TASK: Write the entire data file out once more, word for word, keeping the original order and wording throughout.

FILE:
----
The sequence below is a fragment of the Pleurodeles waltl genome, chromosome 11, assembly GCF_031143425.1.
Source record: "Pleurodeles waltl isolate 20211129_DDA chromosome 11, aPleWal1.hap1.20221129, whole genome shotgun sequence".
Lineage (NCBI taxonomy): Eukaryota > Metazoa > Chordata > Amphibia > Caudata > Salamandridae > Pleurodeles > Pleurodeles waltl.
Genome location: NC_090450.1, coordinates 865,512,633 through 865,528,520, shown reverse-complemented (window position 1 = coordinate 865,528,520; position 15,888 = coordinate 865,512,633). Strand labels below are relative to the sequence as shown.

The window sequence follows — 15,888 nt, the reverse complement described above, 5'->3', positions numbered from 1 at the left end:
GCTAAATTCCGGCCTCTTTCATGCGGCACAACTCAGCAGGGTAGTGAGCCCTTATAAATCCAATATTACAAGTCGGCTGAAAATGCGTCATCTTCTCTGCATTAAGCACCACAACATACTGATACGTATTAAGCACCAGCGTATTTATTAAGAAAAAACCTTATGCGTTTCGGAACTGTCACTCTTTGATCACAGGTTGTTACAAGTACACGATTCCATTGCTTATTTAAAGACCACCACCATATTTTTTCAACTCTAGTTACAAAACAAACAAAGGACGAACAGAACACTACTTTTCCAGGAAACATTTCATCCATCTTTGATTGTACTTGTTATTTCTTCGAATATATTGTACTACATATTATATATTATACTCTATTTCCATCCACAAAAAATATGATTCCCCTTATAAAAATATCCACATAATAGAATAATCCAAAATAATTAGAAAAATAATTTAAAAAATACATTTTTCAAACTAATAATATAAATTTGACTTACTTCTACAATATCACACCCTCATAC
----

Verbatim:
The sequence below is a fragment of the Pleurodeles waltl genome, chromosome 11, assembly GCF_031143425.1.
Source record: "Pleurodeles waltl isolate 20211129_DDA chromosome 11, aPleWal1.hap1.20221129, whole genome shotgun sequence".
Lineage (NCBI taxonomy): Eukaryota > Metazoa > Chordata > Amphibia > Caudata > Salamandridae > Pleurodeles > Pleurodeles waltl.
Genome location: NC_090450.1, coordinates 865,512,633 through 865,528,520, shown reverse-complemented (window position 1 = coordinate 865,528,520; position 15,888 = coordinate 865,512,633). Strand labels below are relative to the sequence as shown.

The window sequence follows — 15,888 nt, the reverse complement described above, 5'->3', positions numbered from 1 at the left end:
GCTAAATTCCGGCCTCTTTCATGCGGCACAACTCAGCAGGGTAGTGAGCCCTTATAAATCCAATATTACAAGTCGGCTGAAAATGCGTCATCTTCTCTGCATTAAGCACCACAACATACTGATACGTATTAAGCACCAGCGTATTTATTAAGAAAAAACCTTATGCGTTTCGGAACTGTCACTCTTTGATCACAGGTTGTTACAAGTACACGATTCCATTGCTTATTTAAAGACCACCACCATATTTTTTCAACTCTAGTTACAAAACAAACAAAGGACGAACAGAACACTACTTTTCCAGGAAACATTTCATCCATCTTTGATTGTACTTGTTATTTCTTCGAATATATTGTACTACATATTATATATTATACTCTATTTCCATCCACAAAAAATATGATTCCCCTTATAAAAATATCCACATAATAGAATAATCCAAAATAATTAGAAAAATAATTTAAAAAATACATTTTTCAAACTAATAATATAAATTTGACTTACTTCTACAATATCACACCCTCATAC